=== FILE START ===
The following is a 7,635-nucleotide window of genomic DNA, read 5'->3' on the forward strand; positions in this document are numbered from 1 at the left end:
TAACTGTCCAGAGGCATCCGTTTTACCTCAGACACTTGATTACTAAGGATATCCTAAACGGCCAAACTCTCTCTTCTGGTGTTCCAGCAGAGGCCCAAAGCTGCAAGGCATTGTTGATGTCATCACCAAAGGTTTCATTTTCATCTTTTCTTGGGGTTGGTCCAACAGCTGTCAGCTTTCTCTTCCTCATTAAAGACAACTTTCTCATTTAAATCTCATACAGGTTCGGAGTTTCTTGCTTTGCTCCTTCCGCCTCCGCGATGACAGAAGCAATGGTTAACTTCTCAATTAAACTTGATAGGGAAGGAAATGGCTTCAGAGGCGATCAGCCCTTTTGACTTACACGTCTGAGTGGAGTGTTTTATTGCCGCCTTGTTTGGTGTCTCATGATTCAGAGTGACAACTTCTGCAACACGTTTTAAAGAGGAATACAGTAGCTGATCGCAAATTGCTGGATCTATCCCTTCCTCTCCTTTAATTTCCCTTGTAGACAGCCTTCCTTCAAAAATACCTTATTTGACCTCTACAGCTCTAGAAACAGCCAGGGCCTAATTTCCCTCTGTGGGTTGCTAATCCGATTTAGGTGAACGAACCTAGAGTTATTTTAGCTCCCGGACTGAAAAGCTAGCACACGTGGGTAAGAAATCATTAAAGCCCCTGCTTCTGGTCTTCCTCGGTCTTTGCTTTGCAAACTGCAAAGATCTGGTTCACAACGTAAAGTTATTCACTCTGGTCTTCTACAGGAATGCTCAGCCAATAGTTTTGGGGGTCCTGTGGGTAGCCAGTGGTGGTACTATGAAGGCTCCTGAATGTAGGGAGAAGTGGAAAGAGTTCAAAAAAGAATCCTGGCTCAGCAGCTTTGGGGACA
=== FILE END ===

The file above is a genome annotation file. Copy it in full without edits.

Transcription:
The following is a 7,635-nucleotide window of genomic DNA, read 5'->3' on the forward strand; positions in this document are numbered from 1 at the left end:
TAACTGTCCAGAGGCATCCGTTTTACCTCAGACACTTGATTACTAAGGATATCCTAAACGGCCAAACTCTCTCTTCTGGTGTTCCAGCAGAGGCCCAAAGCTGCAAGGCATTGTTGATGTCATCACCAAAGGTTTCATTTTCATCTTTTCTTGGGGTTGGTCCAACAGCTGTCAGCTTTCTCTTCCTCATTAAAGACAACTTTCTCATTTAAATCTCATACAGGTTCGGAGTTTCTTGCTTTGCTCCTTCCGCCTCCGCGATGACAGAAGCAATGGTTAACTTCTCAATTAAACTTGATAGGGAAGGAAATGGCTTCAGAGGCGATCAGCCCTTTTGACTTACACGTCTGAGTGGAGTGTTTTATTGCCGCCTTGTTTGGTGTCTCATGATTCAGAGTGACAACTTCTGCAACACGTTTTAAAGAGGAATACAGTAGCTGATCGCAAATTGCTGGATCTATCCCTTCCTCTCCTTTAATTTCCCTTGTAGACAGCCTTCCTTCAAAAATACCTTATTTGACCTCTACAGCTCTAGAAACAGCCAGGGCCTAATTTCCCTCTGTGGGTTGCTAATCCGATTTAGGTGAACGAACCTAGAGTTATTTTAGCTCCCGGACTGAAAAGCTAGCACACGTGGGTAAGAAATCATTAAAGCCCCTGCTTCTGGTCTTCCTCGGTCTTTGCTTTGCAAACTGCAAAGATCTGGTTCACAACGTAAAGTTATTCACTCTGGTCTTCTACAGGAATGCTCAGCCAATAGTTTTGGGGGTCCTGTGGGTAGCCAGTGGTGGTACTATGAAGGCTCCTGAATGTAGGGAGAAGTGGAAAGAGTTCAAAAAAGAATCCTGGCTCAGCAGCTTTGGGGACA